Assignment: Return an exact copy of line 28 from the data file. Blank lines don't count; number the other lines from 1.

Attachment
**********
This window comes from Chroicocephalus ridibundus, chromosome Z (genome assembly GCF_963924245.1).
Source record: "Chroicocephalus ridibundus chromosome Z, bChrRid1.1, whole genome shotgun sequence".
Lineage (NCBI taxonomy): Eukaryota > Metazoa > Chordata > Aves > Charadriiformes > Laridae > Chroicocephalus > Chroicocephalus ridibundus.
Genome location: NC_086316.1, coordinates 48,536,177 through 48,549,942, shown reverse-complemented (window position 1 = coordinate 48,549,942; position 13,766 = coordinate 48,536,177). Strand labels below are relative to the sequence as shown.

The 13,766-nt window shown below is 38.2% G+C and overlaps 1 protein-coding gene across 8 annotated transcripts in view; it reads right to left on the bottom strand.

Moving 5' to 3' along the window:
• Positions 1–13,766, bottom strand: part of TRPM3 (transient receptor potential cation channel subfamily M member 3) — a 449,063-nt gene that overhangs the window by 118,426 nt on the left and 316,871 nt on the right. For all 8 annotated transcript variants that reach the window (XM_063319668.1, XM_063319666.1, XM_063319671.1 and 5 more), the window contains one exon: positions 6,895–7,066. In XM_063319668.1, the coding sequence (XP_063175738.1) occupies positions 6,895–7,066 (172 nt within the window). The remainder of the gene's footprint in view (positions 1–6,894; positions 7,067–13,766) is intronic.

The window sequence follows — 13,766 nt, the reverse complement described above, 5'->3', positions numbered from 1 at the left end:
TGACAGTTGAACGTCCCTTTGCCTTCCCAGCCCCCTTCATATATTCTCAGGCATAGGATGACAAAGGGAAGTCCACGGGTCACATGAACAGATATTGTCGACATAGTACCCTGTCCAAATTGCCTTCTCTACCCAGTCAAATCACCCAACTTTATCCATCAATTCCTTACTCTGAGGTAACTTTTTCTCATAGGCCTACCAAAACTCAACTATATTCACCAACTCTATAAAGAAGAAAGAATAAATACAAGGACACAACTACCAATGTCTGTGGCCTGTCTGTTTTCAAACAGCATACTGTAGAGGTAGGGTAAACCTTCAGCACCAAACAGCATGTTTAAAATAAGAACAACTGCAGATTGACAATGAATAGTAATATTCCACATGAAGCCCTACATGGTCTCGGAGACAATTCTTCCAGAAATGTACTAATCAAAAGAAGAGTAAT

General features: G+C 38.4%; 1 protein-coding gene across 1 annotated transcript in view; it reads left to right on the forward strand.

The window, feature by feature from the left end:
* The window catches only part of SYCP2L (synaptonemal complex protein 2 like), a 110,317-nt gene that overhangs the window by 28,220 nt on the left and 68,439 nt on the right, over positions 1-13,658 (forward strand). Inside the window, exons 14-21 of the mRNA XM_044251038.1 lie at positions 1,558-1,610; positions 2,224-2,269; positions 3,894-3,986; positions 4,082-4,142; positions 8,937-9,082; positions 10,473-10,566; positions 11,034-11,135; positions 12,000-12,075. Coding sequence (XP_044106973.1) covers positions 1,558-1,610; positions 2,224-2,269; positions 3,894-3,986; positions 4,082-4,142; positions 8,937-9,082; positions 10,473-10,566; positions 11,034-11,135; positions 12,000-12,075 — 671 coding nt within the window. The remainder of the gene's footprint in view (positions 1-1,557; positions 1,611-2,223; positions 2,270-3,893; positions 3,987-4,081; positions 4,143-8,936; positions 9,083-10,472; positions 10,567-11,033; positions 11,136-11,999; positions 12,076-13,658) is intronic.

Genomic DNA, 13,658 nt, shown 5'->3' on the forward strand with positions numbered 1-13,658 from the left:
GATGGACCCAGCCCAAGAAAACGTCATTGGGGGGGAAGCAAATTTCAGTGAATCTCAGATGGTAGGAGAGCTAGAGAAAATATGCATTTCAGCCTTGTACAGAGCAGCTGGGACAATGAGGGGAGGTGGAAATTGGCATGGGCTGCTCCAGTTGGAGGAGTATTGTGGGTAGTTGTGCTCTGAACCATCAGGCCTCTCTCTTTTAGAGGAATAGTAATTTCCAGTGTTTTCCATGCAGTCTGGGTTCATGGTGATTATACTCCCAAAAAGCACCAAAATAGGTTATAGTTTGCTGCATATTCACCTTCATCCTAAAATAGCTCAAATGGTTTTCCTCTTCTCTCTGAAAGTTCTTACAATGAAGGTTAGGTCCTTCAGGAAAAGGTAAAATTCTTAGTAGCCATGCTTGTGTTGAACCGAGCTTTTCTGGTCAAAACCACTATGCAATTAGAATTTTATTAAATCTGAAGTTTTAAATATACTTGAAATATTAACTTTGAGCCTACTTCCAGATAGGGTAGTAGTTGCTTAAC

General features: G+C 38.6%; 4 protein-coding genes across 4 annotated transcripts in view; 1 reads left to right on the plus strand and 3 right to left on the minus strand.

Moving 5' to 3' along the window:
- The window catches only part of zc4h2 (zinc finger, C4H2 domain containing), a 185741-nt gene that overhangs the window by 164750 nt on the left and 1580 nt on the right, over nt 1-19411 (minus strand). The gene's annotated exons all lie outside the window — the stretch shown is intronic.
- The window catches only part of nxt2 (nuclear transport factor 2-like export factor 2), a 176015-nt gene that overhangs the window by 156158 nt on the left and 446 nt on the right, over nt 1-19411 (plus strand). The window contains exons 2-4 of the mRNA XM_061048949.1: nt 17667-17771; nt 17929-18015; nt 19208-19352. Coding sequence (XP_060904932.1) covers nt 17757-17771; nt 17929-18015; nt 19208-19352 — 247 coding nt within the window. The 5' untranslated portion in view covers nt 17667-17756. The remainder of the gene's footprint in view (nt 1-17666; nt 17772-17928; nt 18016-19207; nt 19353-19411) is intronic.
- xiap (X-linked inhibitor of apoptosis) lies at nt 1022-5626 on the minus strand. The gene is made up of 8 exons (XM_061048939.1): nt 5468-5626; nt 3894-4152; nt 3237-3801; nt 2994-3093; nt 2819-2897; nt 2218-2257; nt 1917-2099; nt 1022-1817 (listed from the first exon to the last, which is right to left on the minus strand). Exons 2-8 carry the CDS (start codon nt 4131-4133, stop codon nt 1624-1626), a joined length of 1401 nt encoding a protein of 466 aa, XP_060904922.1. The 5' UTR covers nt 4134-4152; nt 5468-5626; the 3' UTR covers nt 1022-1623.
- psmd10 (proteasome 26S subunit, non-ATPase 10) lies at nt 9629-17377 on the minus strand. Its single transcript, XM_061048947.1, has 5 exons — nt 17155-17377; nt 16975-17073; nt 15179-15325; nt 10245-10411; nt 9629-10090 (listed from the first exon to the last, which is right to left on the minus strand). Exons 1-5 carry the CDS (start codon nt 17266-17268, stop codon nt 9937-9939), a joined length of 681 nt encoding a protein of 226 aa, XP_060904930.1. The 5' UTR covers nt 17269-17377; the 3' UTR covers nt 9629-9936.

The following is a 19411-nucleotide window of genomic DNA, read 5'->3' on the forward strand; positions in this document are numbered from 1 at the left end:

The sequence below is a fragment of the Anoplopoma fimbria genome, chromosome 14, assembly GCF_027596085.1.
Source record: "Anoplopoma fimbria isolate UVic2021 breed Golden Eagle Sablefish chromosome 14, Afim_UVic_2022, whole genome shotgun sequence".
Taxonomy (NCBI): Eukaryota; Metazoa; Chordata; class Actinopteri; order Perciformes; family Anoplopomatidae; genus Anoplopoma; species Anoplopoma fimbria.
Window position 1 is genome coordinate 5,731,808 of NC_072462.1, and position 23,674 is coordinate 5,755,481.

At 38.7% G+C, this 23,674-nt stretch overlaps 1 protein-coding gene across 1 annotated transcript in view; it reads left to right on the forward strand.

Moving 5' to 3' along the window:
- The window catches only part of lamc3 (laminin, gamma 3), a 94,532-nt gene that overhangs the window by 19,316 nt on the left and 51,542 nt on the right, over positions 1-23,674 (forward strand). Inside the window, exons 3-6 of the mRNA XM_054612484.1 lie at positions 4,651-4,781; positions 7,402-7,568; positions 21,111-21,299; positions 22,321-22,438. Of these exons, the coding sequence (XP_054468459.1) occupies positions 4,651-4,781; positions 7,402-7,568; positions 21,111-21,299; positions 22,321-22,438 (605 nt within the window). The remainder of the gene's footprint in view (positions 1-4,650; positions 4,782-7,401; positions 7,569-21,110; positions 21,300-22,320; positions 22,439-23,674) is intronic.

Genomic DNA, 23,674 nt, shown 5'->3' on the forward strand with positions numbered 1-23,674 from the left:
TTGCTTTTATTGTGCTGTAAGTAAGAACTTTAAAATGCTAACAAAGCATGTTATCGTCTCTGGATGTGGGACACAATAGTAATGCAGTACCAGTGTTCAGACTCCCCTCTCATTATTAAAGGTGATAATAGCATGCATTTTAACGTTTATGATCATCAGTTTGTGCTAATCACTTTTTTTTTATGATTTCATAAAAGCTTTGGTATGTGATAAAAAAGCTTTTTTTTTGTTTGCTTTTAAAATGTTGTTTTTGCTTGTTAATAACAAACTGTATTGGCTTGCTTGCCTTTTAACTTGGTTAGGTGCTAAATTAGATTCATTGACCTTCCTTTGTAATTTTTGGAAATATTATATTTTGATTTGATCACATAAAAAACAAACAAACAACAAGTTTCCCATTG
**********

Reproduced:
- The window catches only part of lamc3 (laminin, gamma 3), a 94,532-nt gene that overhangs the window by 19,316 nt on the left and 51,542 nt on the right, over positions 1-23,674 (forward strand). Inside the window, exons 3-6 of the mRNA XM_054612484.1 lie at positions 4,651-4,781; positions 7,402-7,568; positions 21,111-21,299; positions 22,321-22,438. Of these exons, the coding sequence (XP_054468459.1) occupies positions 4,651-4,781; positions 7,402-7,568; positions 21,111-21,299; positions 22,321-22,438 (605 nt within the window). The remainder of the gene's footprint in view (positions 1-4,650; positions 4,782-7,401; positions 7,569-21,110; positions 21,300-22,320; positions 22,439-23,674) is intronic.